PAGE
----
Over the past two weeks, the Missoula City Council has logged many hours discussing the nuances of the 2016 fiscal year budget.
The talks have covered their share of mundane issues to be sure, such as spending $26,900 to paint the city’s streets, or a $3,500 membership with the Alliance for Innovation.
But such snoozer topics are simply peppered among more pressing issues that should prompt the public to weigh in, whether in favor or against.
Given the city’s recent success in addressing how reports of sexual violence are handled, spending $49,988 to hire a new crime victim advocate at Relationship Violence Services might be one area of public interest.
Spending a larger portion of the general fund on street maintenance might be another, given complaints about potholes. Raising the minimum wage to $15 an hour for full-time city employees might be another still.
Cue the chirping crickets.
Over the course of the budget talks, the debates have been lively, but the public has remained absent from the process. Lobbying for extra staffing or funding for a particular office has fallen on the shoulders of advocates working in this or that field, or managers running this or that office.
The public’s absence hasn’t gone unnoticed by members of the City Council, particularly on topics related to budgeting. Watching the process over the past few weeks, it’s clear the concerns of our elected officials are correct.
At best, the public input has been minimal.
“Are there any public comments on this issue?” Ward 6 council member Marilyn Marler has repeated many times in recent weeks. “Seeing none, we’ll move on.”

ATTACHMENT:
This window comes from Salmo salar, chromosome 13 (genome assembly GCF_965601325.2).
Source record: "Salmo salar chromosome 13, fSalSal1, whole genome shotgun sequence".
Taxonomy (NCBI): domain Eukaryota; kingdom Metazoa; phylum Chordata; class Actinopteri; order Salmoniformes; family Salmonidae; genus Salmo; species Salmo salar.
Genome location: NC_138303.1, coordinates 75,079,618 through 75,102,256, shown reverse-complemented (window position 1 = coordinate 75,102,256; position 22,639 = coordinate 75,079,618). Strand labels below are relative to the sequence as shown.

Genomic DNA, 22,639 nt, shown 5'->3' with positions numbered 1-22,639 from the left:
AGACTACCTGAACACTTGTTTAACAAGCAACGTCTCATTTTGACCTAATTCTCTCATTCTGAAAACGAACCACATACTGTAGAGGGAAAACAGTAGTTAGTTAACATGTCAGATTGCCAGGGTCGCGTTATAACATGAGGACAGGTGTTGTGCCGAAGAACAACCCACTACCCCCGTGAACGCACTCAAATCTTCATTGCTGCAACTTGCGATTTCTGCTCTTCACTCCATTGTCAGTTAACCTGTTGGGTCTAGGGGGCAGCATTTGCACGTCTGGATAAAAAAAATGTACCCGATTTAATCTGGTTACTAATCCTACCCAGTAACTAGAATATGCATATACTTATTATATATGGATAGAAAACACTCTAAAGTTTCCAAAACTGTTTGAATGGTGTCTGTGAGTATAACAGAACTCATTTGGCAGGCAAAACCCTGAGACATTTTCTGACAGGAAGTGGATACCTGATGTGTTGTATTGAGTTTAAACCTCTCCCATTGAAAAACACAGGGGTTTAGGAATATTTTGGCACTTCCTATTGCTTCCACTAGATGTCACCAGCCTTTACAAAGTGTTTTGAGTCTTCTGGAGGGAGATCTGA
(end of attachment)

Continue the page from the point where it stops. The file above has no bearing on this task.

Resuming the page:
Over the years, I’ve learned that most people don’t pay much attention to local government until something impacts them directly, typically a new fee or a new casino.
That’s usually the case during City Council meetings on Monday nights when Kandi Matthew-Jenkins and Greg Strandberg show up to voice their conservative opinions during public comment.
Matthew-Jenkins spends her time reading from “Brainwashing: A Synthesis of the Russian Textbook on Psychopolitics.” Strandberg typically addresses what he sees as too many taxes, even when those taxes are self-imposed by the citizenry, such as Fort Missoula Regional Park.
Sometimes the comments go south and turn insulting.
“A lot of you guys aren’t even running for office again,” Strandberg told the council during its June 8 meeting. “You’re quitting because it’s so bad and the public is so sick of you.”
I don’t believe his assumption is accurate, nor do I believe that such negative comments prove productive. Strandberg generally stays on topics related to taxes, but this time he didn’t.
At any rate, the city has imposed a July 13 deadline to adopt its 2016 budget. In the coming weeks, council members are expected to revisit several items that haven’t made the budget, including a crime victim advocate, an assistant judge for Missoula Municipal Court and that $15 minimum wage, which caused a firestorm of opposition on the Missoulian’s website.
Strangely, none of those who posted comments to the wage story showed up at the budgeting session to voice their opinion in an arena that actually counted for something more than a sounding board.
The newspaper's website is good for posting comments, but it’s not part of the public record.
My father once told me that those who don’t vote have no right to complain about the outcome. Similarly, those who don’t offer public comment during meetings held by their local government forfeit their right to lament the outcome.
In that sense, at least Matthew-Jenkins and Strandberg have earned the right to gripe, so long as they feel the need to do so.